Praeterea, in coniunctione carnali maxime efficitur homo similis bestiis, propter vehementiam delectationis, unde etiam continentia laudatur, per quam homines ab huiusmodi delectationibus abstinent. Sed bestiis homo comparatur propter peccatum, secundum illud Psalmi XLVIII, homo cum in honore esset, non intellexit, comparatus est iumentis insipientibus, et similis factus est illis. Ergo ante peccatum non fuisset maris et feminae carnalis coniunctio.   Objection 3: Further, in carnal intercourse, more than at any other time, man becomes like the beasts, on account of the vehement delight which he takes therein; whence continency is praiseworthy, whereby man refrains from such pleasures. But man is compared to beasts by reason of sin, according to Ps. 48:13: "Man, when he was in honor, did not understand; he is compared to senseless beasts, and is become like to them." Therefore, before sin, there would have been no such intercourse of man and woman.
Praeterea, in statu innocentiae nulla fuisset corruptio. Sed per coitum corrumpitur integritas virginalis. Ergo coitus in statu innocentiae non fuisset.   Objection 4: Further, in the state of innocence there would have been no corruption. But virginal integrity is corrupted by intercourse. Therefore there would have been no such thing in the state of innocence.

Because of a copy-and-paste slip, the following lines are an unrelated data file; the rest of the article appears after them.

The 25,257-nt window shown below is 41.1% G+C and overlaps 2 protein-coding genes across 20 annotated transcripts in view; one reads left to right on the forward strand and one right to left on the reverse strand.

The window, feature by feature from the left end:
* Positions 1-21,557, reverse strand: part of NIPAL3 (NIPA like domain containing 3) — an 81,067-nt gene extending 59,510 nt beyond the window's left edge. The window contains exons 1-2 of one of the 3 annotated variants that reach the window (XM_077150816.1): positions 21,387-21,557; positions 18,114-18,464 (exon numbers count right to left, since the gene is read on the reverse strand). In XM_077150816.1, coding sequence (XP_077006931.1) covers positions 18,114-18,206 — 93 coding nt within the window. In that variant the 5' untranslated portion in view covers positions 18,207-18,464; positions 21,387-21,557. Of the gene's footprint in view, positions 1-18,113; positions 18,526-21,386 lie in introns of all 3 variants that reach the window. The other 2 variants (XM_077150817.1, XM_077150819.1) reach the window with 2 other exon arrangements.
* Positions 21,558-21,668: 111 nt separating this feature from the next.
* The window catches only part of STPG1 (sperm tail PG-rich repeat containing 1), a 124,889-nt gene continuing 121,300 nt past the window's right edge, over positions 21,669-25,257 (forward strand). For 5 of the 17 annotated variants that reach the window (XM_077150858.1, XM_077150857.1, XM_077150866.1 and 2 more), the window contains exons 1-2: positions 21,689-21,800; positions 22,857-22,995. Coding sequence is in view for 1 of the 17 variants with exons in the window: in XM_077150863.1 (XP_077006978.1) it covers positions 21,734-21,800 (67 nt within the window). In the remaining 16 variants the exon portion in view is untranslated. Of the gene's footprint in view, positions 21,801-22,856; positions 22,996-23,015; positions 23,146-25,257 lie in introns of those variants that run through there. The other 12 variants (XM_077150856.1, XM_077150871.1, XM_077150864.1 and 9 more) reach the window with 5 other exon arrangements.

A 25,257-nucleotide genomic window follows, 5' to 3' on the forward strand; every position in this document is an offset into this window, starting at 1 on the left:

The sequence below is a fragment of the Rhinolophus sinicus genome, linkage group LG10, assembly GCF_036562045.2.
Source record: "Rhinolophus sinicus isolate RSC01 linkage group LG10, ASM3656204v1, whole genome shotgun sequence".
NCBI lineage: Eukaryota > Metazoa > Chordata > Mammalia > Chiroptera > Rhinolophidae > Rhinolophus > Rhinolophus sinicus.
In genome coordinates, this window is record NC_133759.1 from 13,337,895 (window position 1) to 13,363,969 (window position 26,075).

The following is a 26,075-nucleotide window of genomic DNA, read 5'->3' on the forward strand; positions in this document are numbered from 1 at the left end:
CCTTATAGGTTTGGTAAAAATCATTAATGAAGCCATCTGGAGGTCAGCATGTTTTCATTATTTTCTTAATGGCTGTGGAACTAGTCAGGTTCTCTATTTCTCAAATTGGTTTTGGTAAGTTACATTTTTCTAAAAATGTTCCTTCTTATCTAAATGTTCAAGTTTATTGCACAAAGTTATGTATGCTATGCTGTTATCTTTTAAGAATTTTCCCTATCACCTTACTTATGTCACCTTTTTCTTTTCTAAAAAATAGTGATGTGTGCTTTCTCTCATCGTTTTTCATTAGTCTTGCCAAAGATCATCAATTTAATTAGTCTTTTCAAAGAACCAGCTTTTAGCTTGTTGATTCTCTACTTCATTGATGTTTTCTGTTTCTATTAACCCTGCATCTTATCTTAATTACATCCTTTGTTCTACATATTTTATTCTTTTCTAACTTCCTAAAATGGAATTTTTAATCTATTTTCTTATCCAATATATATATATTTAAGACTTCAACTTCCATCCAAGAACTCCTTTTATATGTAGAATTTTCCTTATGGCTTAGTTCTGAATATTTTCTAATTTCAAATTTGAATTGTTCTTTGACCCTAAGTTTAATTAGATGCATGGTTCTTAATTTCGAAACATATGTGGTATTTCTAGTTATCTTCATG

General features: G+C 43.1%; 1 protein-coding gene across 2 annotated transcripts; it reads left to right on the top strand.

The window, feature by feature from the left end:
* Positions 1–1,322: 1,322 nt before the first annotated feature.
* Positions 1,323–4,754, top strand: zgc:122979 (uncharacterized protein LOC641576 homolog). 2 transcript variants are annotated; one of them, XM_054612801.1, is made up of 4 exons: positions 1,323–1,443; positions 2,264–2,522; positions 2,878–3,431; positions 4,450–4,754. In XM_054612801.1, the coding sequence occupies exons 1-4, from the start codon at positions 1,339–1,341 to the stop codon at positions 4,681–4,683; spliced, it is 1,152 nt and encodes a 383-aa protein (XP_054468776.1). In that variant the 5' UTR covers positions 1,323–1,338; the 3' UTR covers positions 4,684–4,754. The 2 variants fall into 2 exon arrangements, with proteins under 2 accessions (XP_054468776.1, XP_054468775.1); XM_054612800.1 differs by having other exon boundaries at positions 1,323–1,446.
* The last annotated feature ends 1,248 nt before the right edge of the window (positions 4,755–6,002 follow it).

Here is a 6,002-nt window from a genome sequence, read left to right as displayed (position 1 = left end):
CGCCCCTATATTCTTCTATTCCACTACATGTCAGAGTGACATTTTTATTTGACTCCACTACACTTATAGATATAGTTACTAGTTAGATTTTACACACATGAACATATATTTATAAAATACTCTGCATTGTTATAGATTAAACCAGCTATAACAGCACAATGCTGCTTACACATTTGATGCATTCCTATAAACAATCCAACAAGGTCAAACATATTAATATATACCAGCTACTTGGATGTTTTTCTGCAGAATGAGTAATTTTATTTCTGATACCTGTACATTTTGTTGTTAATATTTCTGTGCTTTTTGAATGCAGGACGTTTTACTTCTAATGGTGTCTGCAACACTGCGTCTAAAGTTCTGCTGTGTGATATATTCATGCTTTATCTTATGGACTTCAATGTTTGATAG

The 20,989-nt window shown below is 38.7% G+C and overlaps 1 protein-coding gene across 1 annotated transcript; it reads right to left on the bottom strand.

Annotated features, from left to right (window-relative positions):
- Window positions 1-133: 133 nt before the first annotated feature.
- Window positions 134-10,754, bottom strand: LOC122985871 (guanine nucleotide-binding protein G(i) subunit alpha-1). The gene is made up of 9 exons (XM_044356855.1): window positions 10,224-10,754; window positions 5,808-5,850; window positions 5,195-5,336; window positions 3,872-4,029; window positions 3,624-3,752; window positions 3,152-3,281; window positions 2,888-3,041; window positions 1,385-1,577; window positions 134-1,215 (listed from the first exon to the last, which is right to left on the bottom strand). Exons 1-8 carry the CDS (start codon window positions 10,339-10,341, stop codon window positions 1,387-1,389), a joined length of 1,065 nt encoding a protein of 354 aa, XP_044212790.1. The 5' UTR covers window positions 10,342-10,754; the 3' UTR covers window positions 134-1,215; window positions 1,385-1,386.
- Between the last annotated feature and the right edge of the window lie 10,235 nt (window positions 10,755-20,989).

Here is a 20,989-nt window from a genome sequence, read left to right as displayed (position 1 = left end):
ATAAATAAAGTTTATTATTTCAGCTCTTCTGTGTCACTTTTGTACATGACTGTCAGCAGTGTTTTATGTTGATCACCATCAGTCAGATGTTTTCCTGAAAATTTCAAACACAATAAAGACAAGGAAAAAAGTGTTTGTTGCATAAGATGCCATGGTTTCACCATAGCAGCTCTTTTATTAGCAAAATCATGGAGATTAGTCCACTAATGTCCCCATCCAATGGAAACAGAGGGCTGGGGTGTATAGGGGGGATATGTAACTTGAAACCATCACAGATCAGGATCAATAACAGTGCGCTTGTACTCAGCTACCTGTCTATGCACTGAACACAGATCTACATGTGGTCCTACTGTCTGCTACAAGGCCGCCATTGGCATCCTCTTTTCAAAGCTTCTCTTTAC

Sed contra est quod Deus ante peccatum masculum et feminam fecit, ut dicitur Gen. I et II. Nihil autem est frustra in operibus Dei. Ergo etiam si homo non peccasset, fuisset coitus, ad quem distinctio sexuum ordinatur.   On the contrary, God made man and woman before sin (Gn. 1,2). But nothing is void in God's works. Therefore, even if man had not sinned, there would have been such intercourse, to which the distinction of sex is ordained.
Praeterea, Gen. II, dicitur mulier esse facta in adiutorium viri. Sed non ad aliud nisi ad generationem quae fit per coitum, quia ad quodlibet aliud opus, convenientius adiuvari posset vir per virum quam per feminam. Ergo etiam in statu innocentiae fuisset generatio per coitum.   Moreover, we are told that woman was made to be a help to man (Gn. 2:18,20). But she is not fitted to help man except in generation, because another man would have proved a more effective help in anything else. Therefore there would have been such generation also in the state of innocence.